Analysts have said that wide-scale cancellations of travel concentrated in big cities in the U.S. are beginning to impact smaller U.S. cities. 

The Dow is up 38% since Trump’s election, down from 61% in a matter of days amid sell-off

Donald Trump

Carlo Allegri | Reuters

The week’s blistering stock sell-off has slashed the Dow Jones Industrial Average’s gains since President Donald Trump’s election.

What was once a 61% Dow gain just 16 days ago on Feb. 12 has eroded to a far thinner 38.6% rally as the index fell from an all-time high of 29,568 to around 25,409. The gain in the Dow is just 28.8% if you measure from Trump’s inauguration day more than three years ago.

These calculations measure the percent price change of the Dow over a given period and exclude fixed returns like dividends.

The dramatic fall in Dow (and S&P 500) gains since the president’s election came after the single worst week on Wall Street since the financial crisis.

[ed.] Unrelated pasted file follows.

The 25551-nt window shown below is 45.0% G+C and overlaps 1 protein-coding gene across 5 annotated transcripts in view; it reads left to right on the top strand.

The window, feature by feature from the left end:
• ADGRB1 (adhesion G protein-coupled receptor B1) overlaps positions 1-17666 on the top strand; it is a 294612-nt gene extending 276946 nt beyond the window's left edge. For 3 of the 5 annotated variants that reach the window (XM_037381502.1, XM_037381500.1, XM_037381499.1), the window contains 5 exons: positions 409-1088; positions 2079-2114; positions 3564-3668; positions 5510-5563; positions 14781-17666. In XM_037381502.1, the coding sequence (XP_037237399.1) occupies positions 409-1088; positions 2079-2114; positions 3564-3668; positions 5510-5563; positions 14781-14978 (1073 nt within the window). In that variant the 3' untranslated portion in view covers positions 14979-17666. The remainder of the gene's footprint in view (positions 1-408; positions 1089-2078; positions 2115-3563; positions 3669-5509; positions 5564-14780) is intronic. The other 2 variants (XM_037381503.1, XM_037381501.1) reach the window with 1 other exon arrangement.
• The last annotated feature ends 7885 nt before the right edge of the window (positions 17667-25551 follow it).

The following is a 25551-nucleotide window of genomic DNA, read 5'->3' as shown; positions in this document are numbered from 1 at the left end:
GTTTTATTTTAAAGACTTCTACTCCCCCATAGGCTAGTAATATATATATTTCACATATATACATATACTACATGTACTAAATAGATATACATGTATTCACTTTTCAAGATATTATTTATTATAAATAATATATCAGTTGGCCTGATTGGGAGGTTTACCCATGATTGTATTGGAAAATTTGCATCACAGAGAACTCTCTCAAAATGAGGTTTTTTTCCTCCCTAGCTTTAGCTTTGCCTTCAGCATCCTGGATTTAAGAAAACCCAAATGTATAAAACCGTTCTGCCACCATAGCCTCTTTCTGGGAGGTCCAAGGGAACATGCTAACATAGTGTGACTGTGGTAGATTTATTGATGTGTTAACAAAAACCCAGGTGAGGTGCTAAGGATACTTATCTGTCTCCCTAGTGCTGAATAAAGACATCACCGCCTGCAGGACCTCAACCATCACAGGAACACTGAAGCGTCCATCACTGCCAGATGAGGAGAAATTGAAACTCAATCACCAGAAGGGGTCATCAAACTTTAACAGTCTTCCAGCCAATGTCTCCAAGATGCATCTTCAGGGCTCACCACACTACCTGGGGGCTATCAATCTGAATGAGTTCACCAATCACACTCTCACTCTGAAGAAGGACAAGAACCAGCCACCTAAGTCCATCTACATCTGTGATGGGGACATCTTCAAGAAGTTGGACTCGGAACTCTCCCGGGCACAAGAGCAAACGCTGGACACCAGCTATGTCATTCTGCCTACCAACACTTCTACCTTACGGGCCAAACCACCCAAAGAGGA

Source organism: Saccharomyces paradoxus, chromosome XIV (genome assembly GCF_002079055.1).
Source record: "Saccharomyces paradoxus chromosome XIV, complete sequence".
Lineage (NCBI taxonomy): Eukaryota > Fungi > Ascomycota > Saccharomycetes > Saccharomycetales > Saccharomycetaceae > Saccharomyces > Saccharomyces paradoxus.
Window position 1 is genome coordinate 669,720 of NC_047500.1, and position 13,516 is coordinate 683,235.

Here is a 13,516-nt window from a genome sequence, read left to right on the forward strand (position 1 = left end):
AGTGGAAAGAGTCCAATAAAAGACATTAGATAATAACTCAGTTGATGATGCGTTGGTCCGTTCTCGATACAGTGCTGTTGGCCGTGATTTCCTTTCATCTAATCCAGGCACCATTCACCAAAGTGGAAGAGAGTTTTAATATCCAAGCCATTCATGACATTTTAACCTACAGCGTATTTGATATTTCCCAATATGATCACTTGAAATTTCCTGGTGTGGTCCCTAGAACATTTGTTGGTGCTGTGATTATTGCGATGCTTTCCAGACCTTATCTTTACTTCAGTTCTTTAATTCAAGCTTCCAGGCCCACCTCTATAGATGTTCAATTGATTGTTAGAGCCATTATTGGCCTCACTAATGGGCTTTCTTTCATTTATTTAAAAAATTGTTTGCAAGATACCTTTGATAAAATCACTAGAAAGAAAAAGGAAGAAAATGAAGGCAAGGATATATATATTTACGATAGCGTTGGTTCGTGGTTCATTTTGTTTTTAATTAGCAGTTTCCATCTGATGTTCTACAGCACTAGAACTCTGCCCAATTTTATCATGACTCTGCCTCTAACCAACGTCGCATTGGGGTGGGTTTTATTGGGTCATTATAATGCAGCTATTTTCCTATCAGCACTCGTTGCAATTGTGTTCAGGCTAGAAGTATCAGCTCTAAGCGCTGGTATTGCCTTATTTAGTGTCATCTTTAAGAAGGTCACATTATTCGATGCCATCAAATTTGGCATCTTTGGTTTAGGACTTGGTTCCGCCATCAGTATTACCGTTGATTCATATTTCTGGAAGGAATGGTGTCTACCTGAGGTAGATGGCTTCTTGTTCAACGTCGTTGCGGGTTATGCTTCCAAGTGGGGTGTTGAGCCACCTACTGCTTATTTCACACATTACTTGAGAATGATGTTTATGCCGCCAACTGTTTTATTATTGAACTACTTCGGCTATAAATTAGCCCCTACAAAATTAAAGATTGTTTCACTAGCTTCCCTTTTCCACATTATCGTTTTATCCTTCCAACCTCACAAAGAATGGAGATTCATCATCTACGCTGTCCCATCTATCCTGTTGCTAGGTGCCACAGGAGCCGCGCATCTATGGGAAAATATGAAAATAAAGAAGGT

For the week, the Dow fell more than 3,500 points, or 12%, in its biggest weekly percentage loss since 2008. The blue-chip index ended the week firmly in correction territory, down more than 14% from its record close notched earlier this month.

The S&P 500 lost 11.5% over the week and, as such, also clinched its worst weekly performance since the crisis and closed in a correction. The typical correction sees the S&P 500 fall 13.7% and usually takes four months to recover.

Despite the hefty near-40% gain Trump still has, he is irate at the sell-off, according to CNBC sources. The stock market is falling amid growing concerns over the coronavirus and its potential impact on the global economy.